Thursday, October 11, 2007

Why SOA?

There a couple of things every speaker giving a presentation on SOA feels obliged to do. One is to define SOA and the other is justify it. When I presented last week at an ArkGroup Conference I also did both. The definition I discussed was in my earlier posting. The justification is the subject of this posting.

We do SOA for the following reasons
• Agility
• Reuse
• Assist Transition from Legacy
• Federation
• Extensibility
• Manage Incremental Change
• Better Alignment Between IT and Business Processes.
• Intrinsic Interoperability
• Vendor Diversity
• Support New Technologies
• Reduced the IT Burden

Some of this list comes from a book by Thomas Erl, “Service-Oriented Architecture: Concepts, Technology, and Design,“. 'Manage Incremental Change' and 'Better Alignment…' come from the forward by Scott Dietzen (CTO BEA) of “J2ee Web Services on BEA Weblogic”, a book by Anjali Anagol-Subbarao. The order of the list is from most important to least important and is my own opinion.

Agility and reuse are generally the two main motivations for SOA and they are certainly important to my organisation. The cost of changing a monolithic legacy application is embarrassing. We need to make change at lower cost.

We have a strong need to access its legacy functionality in order to add application functionality delivered in newer technology. This theme was discussed later in the presentation and is covered in a posting on legacy transition.

My organisation is part of a network of agencies that shares one monolithic mainframe database system. This needs to be broken up and moved to a federated model so that we are not bound up in each other’s business decisions. Each agency needs more control over their services. Similarly Australia is a Federation. Each state in Australia has an agency like ours and we all want to share our information. We however also want to retain sovereignty over 'our' data. This is the essence of federation where we share but retain some independence.

Our applications need to be extensible without going back and building from the ground up. This is part of reuse but goes further than that. You reuse what already have and you add to it without compromising the quality of what you already have.

Change has to be incremental. The days of the two year project without showing any output are dying. We need to be able to progress in small, low risk increments. This is also important in my agency because we are unlike to get funds for large changes. We do not only focus on building more code but on changing what we have already built. We should be able to make changes to one part of an application without affect the rest and SOA enables this.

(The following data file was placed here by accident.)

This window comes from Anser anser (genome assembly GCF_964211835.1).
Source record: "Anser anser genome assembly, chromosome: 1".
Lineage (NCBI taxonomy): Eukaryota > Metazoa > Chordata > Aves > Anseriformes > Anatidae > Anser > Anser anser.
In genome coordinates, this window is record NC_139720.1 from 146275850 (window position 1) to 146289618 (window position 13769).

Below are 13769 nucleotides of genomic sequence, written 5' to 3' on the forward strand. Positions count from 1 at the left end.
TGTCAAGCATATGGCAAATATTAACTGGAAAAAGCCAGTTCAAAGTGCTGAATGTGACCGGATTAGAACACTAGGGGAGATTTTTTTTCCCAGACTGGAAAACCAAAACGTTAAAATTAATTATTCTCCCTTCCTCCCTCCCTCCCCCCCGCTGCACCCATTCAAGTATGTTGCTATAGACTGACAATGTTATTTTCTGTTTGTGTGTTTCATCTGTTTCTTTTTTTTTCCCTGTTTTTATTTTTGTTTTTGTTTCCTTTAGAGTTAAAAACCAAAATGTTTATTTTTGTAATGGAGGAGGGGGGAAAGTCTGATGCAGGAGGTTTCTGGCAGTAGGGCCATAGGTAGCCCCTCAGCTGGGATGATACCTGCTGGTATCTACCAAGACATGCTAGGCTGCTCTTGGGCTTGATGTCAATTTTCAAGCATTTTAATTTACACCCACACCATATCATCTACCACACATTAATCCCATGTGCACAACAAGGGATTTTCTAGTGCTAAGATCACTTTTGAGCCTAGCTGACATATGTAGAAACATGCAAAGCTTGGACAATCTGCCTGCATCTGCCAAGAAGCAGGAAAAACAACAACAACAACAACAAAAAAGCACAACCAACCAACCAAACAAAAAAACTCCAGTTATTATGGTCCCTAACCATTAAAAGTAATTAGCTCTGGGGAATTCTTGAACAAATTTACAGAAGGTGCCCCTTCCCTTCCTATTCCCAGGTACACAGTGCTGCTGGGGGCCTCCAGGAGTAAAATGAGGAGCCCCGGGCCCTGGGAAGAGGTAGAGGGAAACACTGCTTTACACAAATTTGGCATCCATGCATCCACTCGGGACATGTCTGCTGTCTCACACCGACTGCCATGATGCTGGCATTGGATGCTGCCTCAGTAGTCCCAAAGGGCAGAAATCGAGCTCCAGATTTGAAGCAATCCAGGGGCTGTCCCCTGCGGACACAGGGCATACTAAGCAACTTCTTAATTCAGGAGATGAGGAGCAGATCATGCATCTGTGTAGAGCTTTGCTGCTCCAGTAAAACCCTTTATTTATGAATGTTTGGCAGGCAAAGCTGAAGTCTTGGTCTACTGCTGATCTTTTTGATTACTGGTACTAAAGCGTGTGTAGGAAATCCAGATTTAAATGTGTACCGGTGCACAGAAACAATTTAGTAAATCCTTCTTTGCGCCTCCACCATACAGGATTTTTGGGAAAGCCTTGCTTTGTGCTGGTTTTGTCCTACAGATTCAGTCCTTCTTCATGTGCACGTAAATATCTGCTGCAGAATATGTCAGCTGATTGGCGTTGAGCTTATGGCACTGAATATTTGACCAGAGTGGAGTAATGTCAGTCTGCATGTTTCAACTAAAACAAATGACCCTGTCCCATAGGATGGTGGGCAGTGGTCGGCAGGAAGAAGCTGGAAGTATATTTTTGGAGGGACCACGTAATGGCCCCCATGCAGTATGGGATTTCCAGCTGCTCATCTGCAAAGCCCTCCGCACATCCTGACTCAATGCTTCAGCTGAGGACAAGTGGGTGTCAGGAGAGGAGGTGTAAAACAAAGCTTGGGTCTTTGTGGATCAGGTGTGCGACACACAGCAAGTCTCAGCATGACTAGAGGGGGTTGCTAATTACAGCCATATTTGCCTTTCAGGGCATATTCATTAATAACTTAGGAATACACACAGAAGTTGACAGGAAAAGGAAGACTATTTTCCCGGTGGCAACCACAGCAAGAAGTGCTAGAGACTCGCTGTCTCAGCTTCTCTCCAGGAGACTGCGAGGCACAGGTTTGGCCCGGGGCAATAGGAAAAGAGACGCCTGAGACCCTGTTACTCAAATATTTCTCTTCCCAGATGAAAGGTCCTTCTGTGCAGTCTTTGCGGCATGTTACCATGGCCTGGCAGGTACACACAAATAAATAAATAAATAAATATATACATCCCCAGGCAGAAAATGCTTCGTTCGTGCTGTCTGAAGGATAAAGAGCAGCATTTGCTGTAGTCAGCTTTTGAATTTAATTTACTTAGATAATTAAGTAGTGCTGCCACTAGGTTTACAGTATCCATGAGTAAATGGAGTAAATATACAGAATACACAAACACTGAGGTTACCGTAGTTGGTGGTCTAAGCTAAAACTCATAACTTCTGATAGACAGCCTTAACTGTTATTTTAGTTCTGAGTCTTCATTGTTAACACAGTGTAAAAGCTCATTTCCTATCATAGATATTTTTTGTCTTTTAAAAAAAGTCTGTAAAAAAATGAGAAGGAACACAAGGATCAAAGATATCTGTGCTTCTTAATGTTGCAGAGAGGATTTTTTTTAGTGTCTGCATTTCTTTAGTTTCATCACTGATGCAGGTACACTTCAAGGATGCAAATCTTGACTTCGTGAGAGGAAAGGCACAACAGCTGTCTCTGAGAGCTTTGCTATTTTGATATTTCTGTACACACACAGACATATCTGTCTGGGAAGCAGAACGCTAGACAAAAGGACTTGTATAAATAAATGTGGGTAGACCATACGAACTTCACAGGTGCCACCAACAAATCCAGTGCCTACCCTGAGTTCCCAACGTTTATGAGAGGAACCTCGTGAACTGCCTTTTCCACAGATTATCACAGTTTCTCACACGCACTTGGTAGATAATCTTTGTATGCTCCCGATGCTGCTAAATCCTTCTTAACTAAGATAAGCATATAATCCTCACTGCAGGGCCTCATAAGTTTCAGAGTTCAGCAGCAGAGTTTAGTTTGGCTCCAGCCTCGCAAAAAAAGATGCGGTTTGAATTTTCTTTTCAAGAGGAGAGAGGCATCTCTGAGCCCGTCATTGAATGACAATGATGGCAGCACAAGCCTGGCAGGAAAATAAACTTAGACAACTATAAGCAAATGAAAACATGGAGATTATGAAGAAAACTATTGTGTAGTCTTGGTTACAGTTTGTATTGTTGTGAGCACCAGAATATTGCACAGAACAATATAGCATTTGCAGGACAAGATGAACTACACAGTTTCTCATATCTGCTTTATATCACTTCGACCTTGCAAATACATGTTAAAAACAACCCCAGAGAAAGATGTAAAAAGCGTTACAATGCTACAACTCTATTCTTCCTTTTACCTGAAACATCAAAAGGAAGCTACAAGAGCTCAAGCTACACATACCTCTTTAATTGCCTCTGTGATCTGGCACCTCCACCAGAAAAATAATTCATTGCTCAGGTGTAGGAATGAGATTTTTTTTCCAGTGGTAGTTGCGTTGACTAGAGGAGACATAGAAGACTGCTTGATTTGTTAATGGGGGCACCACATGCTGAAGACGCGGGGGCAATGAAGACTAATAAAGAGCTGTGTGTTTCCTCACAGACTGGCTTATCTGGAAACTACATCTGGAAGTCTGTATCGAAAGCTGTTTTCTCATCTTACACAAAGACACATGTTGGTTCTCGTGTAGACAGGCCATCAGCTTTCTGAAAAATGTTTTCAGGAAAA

Our applications need to reflect the way our business processes work. SOA promises to deliver better alignment between IT and Business through providing a closer match between the tasks in a business process and software services. I do not believe we will get to the point of business users mapping their business processes and orchestrating their own applications. But if the structure of our systems is aligned to business process then changes should be easier and more compatible with the business.

This slide emphasises that interoperability is not the only game. What is more, it is not point to point interoperability we are concerned with. It is building applications that are intrinsically interoperable (and integrated). The concept of intrinsic operability is explained on a web page by Thomas Erl. SOA provides the promise of systems that provide the ability to interoperate without having to add integration mechanisms. I have an earlier posting that elaborates on interoperablity and integration.

Lastly vendor diversity is important so we can use products and middleware without being tied to a particular vendor. This should therefore help keep costs down and avoid being locked into proprietary systems. SOA also limits the risks of a proprietary product not being supported in the future.

The ability to support new technologies is due to the standards involved in SOA and the loose coupling that means the organisation avoids a huge commitment to presentation and data storage technologes. Thus an SOA will not require a large rewrite to add new presentation mediums (such as mobile computing) to its applications. The SOA can be adapted if the data storage approach changes for some of its services.

Thomas Erl explains that SOA can reduce the IT burden of the organisation. This basically means that in the long the run there is less IT to implement if the organisation is properly reusing services. There is less code, less maintenance required, less support of different applications and in general less IT.

Each organisation will have different motivations for adopting SOA and the priorities will be different. As we go on the journey it is important to keep the reasons in mind and assess occasionally whether you are achieving what you set out to achieve.

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